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1st Sunday of Lent

Dear Congregation:

Happy First Sunday in Lent! While we don't usually use the word "Happy" to describe Lent, this year our Lenten focus is on letting go of our "stuff" that keeps us from allowing God to fill us to the brim with all that God wants to fill us with. The goal of our Lenten journey is Easter joy!

We have lived in our home on Lincoln Rd. for ten years this year and have decided it may be time to get a dumpster. Ten years of stuff has accumulated and we have no idea where it has all come from. But we realize that we don't have to hold on to every last memory. When we moved in, the kids were 11 and 13. Now they are 23, 21, and 8. We don't need the same things we needed when they were younger. The older girls rooms are boxed up with things they no longer need now that they are adults. And Little Miss A's room is filled with clothes she has outgrown and toys she no longer plays with. As for the adults, we too have held on to too much. Our sizes have changed a few times; we no longer need to hold onto broken and useless furniture or pots and pans that have been well-loved but are no longer used. Time has changed us, and it's time to let go of things so that the new us with adult kids and an elementary person can shine for who we are here and now.

In the same way, during the season of Lent we realize we have held on to ways of being that maybe aren't working for us anymore. Maybe there are patterns and habits that we need to change. Maybe there are parts of ourselves that we no longer need and it's time to let go of the anger and hatred or the unforgiveness that is just filling up unnecessary space in our lives. For the Lenten season to actually "work" for us, we have to take it seriously -- recognizing that we get this nice little "reset" button during this season -- a reset button that encourages us to let go of who we aren't and to embrace who God has created us to be. And we stop our regularly scheduled life programs because God came to earth to live as a human, to love as a human, to suffer as a human, and to reconcile as a human. In Jesus Christ, we recognize that we can live abundantly because he lived abundantly.

So welcome to Lent! You are invited to our Lenten study before church Sunday (choir members, you can join us on zoom Monday morning -- just ask for the zoom link!) Ms. Beth Elchert is going to be leading the children in a before church Lenten Sunday School as well! Come ready for God to fill us to the brim!


Pastor Katie


Upcoming Events

Sunday, 3/6:

9:00 a.m.: Children's Sunday School for Lent

9:00 a.m.: Witness at the Cross Lenten Study

9:00 a.m.: Chancel Choir

10:30 a.m.: Worship Service

Monday, 3/7:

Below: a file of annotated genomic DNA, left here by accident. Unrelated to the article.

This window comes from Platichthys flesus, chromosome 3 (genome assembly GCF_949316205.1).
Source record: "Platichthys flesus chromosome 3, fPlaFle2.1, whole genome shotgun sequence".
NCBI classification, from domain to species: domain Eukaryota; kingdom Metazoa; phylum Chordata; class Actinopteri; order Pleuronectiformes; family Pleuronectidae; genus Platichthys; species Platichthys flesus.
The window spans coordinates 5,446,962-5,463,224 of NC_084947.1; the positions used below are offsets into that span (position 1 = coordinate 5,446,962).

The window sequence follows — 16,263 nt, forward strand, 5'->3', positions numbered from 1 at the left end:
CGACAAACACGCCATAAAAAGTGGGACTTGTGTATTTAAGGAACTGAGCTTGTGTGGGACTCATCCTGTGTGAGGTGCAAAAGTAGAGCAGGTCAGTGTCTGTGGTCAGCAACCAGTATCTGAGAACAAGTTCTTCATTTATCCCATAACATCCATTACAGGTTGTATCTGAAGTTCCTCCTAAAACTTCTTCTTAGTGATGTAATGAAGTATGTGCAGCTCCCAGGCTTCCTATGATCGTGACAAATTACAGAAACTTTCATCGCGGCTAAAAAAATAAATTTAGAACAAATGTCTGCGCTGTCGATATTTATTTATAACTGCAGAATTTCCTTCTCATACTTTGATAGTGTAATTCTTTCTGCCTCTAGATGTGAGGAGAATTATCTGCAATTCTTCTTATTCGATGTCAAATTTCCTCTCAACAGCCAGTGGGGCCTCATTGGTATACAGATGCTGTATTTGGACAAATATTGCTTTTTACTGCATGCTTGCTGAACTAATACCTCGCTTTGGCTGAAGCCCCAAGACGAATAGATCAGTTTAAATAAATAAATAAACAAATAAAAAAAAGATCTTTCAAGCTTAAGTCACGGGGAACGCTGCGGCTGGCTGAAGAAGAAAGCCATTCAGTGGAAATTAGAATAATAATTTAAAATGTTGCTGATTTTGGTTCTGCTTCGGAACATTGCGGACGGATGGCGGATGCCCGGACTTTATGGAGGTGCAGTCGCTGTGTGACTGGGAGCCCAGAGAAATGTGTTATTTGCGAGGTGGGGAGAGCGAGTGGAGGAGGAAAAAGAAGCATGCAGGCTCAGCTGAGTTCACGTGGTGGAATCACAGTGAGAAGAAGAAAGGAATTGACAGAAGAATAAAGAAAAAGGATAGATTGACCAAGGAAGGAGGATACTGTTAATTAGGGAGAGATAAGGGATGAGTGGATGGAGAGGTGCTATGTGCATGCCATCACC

11:00 a.m.: Witness at the Cross Lenten Study via Zoom

Wednesday, 3/9:

4:15 p.m.: Discipleship Meeting

Sunday, 3/13:

9:00 a.m.: Children's Sunday School for Lent

9:00 a.m.: Witness at the Cross Lenten Study

9:00 a.m.: Chancel Choir

10:30 a.m.: Worship Service


From Here in the Sand

by Rev. Sarah Speed

You’ve been here before.

I squeeze that truth like an orange in my hands,

willing some form of comfort to run out,

roll down my wrists,

calm these aching nerves.

You’ve been here before—

in the wilderness, in the desert,

in the place where nothing is what it seems

and everything is sharp.

You’ve been here before

so surely you know how hard it is

to hold tight to what is real

in the middle of a storm.

But because you’ve been here before,

I will stand tall.

I will sing songs of the river,

from here in the sand.

I will sing songs of the river,

into the wind.



by Hannah Garrity | Inspired by Luke 4:1-13

“Jesus answered him,

‘It is said,

“Do not put the Lord your God to the test.”’

When the devil had finished every test, he departed from him until an opportune time.”

(Luke 4:12-13, NRSV)

In this image, concentric circles depicting the temptations that Jesus meets in the wilderness radiate outward. A crown and swords echo the power of kings that the devil offers to Jesus. Steeples point outward between the swords.

“Do not put the Lord your God to the test.” Jesus quotes scripture in verse 12 of this Luke passage. And yet, the devil continues to test. Nails in the center foreshadow Jesus’ death on the cross.

“Do not put the Lord your God to the test.”

I depicted this story within the structure of a stained glass window. Where in our religious structures do we find temptation winning the day? Where do our selfish actions fall on this temptation continuum? May we see the abundance before us, dispelling the desire for more.

—Hannah Garrity


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